Tom came to me at seven months old. When I picked him up at O’hare airport he popped out of his crate full of bounce, spirit, and enthusiasm. A young, male Malinois who hit the end of the leash and proceeded to mangle the first plastic soda bottle he saw lying in the street.

My first thought was “this is a good sign”. After coming off of a three hour flight and the chaos that transporting a dog via air involves, he’s got nothing more on his mind than “what can we play with?”

 

He loaded back up into the crate with little resistance and we began the drive home to Hazel Green, WI.  Occasionally, I’d look over my shoulder at him, and he just looked back with that stupid, seven month old grin on his face asking “what can we play with?”

My intention was to not get “too attached”. In the 12 months previous I’d been through several Mals looking for the “just right dog”. A dog that could be on the road with me for my work, and handle the pressure of constantly changing circumstances. One that could be trusted around kids, lay his head on an old person’s lap, sink his teeth into the bad guys, or put on a flawless show of tricks and acrobatic feats in front of a crowd.

I didn’t want to get too attached because, first and foremost, this dog needed to be a tool for my trade. He needed to be a performance dog and live up to my expectations of that. If he could be a family pet also…well, I knew that would be almost too much to expect.

When he arrived his name was; “Happy”. I knew that really wasn’t going to work for me. While it may have fit him…it didn’t fit me or what I hoped this dog would turn into.

There just didn’t seem to be a lot of dignity in the name Happy….but I didn’t want to overthink the process of coming up with something new. You can curse yourself if you’re not careful in naming a dog. I’ve known too many that either lived up to the wrong name like “Demon”, or fell far short of grandiose names. Too much thought put into it and it just might bite you in the butt.

So his name needed to be simple and I wanted to decide before I reached home.

Destiny intervened as it often does. My favorite artist came on the radio just as we passed through the last toll booth, Tom Petty.

Of course I turned up the volume and looked at this dog and he still had the stupid grin on his face. And he confirmed, “Yeah, I’m cool with the name Tom.”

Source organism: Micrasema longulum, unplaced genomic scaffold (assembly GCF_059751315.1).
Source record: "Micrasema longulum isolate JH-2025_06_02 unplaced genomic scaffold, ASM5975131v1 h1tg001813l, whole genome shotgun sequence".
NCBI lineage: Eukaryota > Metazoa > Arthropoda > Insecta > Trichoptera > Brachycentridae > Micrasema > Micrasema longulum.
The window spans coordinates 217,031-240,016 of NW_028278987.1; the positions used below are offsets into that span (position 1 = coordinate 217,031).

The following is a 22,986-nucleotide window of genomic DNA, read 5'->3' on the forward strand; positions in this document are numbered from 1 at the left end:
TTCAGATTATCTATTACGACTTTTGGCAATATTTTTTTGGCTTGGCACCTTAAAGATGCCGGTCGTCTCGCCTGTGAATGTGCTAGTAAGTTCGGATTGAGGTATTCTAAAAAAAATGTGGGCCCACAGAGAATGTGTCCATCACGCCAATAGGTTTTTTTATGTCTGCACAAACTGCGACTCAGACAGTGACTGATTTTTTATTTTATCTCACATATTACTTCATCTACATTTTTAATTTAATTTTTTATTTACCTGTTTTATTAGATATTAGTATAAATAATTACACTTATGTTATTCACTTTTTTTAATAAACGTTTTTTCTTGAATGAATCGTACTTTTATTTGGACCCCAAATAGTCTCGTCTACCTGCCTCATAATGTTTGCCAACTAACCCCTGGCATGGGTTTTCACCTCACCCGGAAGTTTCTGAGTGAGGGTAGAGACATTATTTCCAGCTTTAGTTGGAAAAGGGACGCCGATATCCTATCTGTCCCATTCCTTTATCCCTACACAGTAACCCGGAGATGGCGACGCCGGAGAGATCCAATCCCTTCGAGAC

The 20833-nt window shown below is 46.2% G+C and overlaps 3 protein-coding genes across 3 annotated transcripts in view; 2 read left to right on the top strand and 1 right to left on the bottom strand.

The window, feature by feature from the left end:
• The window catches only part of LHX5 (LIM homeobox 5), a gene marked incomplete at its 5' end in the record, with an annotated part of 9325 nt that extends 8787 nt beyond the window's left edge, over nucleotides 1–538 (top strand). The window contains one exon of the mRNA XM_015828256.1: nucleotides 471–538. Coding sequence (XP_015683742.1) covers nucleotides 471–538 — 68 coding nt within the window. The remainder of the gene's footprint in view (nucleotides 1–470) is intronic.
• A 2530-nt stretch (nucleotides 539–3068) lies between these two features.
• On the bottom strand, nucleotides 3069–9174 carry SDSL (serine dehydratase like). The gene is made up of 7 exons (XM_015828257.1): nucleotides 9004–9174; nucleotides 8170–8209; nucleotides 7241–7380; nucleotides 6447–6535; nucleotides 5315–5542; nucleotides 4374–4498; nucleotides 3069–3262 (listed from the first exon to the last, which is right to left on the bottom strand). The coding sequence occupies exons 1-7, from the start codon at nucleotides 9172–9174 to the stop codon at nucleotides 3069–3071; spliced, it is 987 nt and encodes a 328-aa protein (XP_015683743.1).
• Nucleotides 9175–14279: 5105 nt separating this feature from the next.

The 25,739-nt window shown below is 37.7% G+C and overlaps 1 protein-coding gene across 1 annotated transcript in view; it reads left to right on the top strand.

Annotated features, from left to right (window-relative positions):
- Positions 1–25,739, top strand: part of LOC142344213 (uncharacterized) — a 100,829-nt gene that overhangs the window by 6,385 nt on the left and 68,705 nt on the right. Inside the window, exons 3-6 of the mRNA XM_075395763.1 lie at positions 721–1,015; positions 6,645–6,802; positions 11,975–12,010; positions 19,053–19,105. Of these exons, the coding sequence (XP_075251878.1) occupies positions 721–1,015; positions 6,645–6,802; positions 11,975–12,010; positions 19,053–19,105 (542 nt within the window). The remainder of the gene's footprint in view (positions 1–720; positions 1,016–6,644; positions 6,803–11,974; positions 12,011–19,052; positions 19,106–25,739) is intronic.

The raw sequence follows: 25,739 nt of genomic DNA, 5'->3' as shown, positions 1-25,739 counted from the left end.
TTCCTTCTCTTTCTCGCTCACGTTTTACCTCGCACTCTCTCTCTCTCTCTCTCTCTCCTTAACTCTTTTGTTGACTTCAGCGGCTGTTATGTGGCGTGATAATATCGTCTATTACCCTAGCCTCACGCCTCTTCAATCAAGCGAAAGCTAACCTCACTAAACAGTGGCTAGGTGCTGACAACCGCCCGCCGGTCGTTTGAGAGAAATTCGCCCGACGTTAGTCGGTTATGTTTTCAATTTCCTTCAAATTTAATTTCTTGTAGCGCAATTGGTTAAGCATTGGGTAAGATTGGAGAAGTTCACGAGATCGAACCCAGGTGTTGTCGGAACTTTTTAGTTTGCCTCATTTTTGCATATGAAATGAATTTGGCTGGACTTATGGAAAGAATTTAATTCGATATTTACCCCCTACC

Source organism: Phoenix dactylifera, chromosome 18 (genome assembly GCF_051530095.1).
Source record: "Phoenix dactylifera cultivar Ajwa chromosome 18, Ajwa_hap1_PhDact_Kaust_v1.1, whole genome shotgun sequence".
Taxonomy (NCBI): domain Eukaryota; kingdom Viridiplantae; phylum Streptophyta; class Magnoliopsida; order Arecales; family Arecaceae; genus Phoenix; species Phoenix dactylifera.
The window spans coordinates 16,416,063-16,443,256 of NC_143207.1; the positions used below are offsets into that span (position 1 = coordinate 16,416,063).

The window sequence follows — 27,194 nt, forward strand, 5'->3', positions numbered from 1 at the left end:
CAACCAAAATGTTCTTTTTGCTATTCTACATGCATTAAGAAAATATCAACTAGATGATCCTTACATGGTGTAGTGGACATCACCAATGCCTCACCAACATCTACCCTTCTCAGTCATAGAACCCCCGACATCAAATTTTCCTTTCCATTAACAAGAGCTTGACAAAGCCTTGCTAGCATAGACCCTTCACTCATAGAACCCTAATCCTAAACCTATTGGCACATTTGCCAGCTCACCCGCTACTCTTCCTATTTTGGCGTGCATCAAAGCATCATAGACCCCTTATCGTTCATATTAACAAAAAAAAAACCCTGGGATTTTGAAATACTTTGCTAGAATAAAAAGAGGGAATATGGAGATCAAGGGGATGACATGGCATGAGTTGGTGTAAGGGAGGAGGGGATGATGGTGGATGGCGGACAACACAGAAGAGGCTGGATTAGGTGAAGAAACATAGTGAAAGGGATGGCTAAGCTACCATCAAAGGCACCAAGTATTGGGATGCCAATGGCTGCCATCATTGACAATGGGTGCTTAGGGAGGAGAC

That was our beginning.

But, remember, I wasn’t going to get that attached.

So we trained, and we trained, and we trained some more. Every day, every distraction, every situation we could conceive we worked through together and became a team.

Together we traveled a good portion of the United States and Canada. In short order he got “bed” privileges. He made me feel safe when we walked together in strange cities. He dazzled crowds, and was the star of my first two videos. Tom was a patient participant all the times I dressed him silly for marketing photos, and he was the inspiration for thousands of words worth of articles. He played with anyone who would interact with him and pestered both young and old until they relented and tossed the ball just One More Time.

Tom made me better. A better trainer, a better pet owner, a better person. It wasn’t just me that he affected, people all over the globe told me how amazing he was and how they felt a connection with him and with me from watching us work together. Somehow Tommy and I inspired people to put in the work and build something amazing with their own dogs.

And 13.2 years later and more performances, videos, blogs, photos, writing inspirations than I can ever count up…there is Tommy in everything I’ve grown to be.

In his retirement years, he stepped aside with complete grace and let a flashy little redhead take his place without an ounce of resentment. He took over the job of keeping my husband busy at home on his days off from the fire department. He forced him to throw the ball again, or tug just one more time, or allow a few more minutes sniffing and peeing at the corner. Even his pet sitters could not deny him and joked about their willingness to always make time for just one more…